— London to Ladysmith via Pretoria • Winston Spencer Churchill

... is a road from Winchester town, A good, broad highway, leading down; And there, through the flash of the morning light, A steed as black as the steeds of night Was seen to pass as with eagle flight. As if he knew the terrible need, He stretched away with the utmost speed; ...
— The World's Best Poetry, Volume 8 • Various

... many points of sympathy between the two, perhaps. It is doubtful whether Daniel Granger had ever read a line of a Greek play since his attainment to manhood and independence, though he had been driven along the usual highway of the Classics by expensive tutors, and had a dim remembrance of early drillings in Caesar and Virgil. Burton he had certainly never looked into, nor any of those other English classics which were ...
— The Lovels of Arden • M. E. Braddon

... in Sir Richard Phillips, the radical alderman and philanthropic sweater, under whose tender mercies he rapidly developed a suicidal tendency, until in May, 1825, a windfall of 20 pounds enabled him to break his chain and escape to the highway and the dingle and the picturesque group of moochers and gipsies enshrined for ever in the pages of "Lavengro." The central portion of this marvellous composition is occupied by the Dingle episode, in which Lavengro (the "word-master," Borrow's gipsy name for ...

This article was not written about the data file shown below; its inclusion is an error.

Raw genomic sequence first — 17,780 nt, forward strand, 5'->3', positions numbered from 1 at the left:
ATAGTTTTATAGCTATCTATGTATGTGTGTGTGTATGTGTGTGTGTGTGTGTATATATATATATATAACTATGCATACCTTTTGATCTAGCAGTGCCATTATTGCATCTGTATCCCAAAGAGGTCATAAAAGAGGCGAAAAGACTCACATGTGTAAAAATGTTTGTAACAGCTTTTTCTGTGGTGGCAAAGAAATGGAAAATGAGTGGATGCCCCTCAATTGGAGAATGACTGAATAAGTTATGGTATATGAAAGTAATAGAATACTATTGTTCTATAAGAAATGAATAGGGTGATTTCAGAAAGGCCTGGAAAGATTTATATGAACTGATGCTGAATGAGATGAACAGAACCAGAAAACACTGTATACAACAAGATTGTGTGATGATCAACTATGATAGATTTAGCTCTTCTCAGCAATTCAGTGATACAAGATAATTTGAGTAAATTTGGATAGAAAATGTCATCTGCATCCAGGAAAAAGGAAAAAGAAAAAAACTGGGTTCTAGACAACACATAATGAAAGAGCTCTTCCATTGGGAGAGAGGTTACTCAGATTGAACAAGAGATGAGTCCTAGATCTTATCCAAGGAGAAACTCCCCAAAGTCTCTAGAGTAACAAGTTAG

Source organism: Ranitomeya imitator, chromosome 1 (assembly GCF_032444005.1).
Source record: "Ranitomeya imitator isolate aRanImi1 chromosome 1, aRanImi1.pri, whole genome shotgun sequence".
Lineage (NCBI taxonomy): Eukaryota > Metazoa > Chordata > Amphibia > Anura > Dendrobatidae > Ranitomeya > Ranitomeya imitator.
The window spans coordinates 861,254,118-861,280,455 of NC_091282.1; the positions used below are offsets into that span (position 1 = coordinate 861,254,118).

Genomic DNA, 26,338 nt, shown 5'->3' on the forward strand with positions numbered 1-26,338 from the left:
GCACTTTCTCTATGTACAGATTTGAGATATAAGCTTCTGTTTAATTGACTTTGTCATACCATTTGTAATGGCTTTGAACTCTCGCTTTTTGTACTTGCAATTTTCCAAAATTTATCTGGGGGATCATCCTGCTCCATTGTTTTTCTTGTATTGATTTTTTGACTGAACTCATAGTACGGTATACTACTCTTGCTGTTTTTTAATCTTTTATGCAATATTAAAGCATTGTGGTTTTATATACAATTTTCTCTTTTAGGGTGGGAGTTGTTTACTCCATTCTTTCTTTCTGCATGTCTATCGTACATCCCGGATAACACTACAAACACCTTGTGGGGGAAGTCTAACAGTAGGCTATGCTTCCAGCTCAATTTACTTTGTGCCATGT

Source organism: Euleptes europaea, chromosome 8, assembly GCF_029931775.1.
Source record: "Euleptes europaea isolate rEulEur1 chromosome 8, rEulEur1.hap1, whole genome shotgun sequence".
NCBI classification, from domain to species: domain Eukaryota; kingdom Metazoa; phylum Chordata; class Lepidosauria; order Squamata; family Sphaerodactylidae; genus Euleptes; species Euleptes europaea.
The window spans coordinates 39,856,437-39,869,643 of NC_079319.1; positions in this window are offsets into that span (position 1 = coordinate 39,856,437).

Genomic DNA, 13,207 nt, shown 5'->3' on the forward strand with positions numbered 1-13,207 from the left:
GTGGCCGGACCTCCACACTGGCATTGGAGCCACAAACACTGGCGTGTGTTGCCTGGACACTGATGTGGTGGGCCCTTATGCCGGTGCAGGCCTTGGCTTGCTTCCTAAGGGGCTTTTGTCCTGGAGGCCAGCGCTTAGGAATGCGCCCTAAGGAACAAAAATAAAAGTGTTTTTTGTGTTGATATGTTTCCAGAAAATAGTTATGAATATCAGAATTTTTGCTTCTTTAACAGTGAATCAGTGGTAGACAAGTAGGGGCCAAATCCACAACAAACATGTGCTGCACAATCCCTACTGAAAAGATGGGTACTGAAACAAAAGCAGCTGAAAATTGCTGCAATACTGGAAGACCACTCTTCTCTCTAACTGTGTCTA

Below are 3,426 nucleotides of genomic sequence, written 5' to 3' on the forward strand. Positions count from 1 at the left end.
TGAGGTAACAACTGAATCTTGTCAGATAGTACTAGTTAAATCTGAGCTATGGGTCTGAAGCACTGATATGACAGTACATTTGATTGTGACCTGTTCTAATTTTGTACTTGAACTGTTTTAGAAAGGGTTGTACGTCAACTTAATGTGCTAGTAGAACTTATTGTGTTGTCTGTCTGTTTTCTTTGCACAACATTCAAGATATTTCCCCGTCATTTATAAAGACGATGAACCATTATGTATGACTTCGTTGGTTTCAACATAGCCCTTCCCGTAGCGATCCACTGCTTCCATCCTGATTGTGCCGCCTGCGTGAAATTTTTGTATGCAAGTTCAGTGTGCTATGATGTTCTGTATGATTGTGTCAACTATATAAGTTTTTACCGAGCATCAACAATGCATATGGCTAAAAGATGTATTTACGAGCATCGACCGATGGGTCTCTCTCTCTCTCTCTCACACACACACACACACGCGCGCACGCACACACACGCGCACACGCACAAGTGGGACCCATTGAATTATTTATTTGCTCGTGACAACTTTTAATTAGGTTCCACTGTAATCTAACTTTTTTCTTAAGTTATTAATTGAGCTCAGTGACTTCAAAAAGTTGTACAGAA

— George Borrow - Times Literary Supplement, 10th July 1903 • Thomas Seccombe

... penny by following the coopering business. And what kind of spirit is their barrel made to hold? They speculate in stocks, and bore holes in mountains, but they are not competent to lay out even a decent highway. The only free road, the Underground Railroad, is owned and managed by the Vigilant Committee. They have tunnelled under the whole breadth of the land. Such a government is losing its power and respectability as surely as water ...
— A Plea for Captain John Brown • Henry David Thoreau

... the last furrow of plowed land on the farm they breast the fence which skirts the Public Highway," argued many Men of Business. "They are ...
— Deep Furrows • Hopkins Moorhouse

... for Dam this exotic of the Ratcliffe Highway had thereafter developed a vast admiration and an embarrassing affection. It was a most difficult matter to avoid his companionship when "walking-out" and also ...
— Snake and Sword - A Novel • Percival Christopher Wren